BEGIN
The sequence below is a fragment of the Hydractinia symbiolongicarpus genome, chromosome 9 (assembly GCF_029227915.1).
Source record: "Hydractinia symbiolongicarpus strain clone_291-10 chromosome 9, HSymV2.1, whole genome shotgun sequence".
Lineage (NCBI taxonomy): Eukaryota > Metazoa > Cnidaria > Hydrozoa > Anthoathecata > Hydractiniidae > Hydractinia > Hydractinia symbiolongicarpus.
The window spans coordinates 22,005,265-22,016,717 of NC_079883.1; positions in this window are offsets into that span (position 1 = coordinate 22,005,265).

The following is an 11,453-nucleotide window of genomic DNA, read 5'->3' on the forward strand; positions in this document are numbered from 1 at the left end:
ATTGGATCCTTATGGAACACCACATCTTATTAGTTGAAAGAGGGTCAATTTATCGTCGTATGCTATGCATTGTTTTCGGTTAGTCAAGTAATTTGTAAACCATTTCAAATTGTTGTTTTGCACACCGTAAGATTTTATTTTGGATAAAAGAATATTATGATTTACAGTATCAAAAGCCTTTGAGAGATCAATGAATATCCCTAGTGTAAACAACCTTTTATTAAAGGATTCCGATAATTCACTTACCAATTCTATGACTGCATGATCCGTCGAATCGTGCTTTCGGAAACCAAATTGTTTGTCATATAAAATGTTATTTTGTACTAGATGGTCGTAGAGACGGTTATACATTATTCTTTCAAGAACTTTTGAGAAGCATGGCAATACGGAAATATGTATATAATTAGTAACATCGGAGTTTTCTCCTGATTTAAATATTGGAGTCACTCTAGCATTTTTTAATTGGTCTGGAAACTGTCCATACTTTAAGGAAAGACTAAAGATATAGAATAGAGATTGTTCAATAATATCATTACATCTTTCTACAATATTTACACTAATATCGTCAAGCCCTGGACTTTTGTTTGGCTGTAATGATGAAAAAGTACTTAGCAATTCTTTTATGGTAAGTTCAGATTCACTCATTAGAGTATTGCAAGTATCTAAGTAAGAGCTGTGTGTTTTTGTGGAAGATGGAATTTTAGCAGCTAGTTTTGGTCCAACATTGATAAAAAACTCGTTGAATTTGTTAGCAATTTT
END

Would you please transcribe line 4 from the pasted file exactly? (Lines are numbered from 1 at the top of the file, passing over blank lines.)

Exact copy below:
The window spans coordinates 22,005,265-22,016,717 of NC_079883.1; positions in this window are offsets into that span (position 1 = coordinate 22,005,265).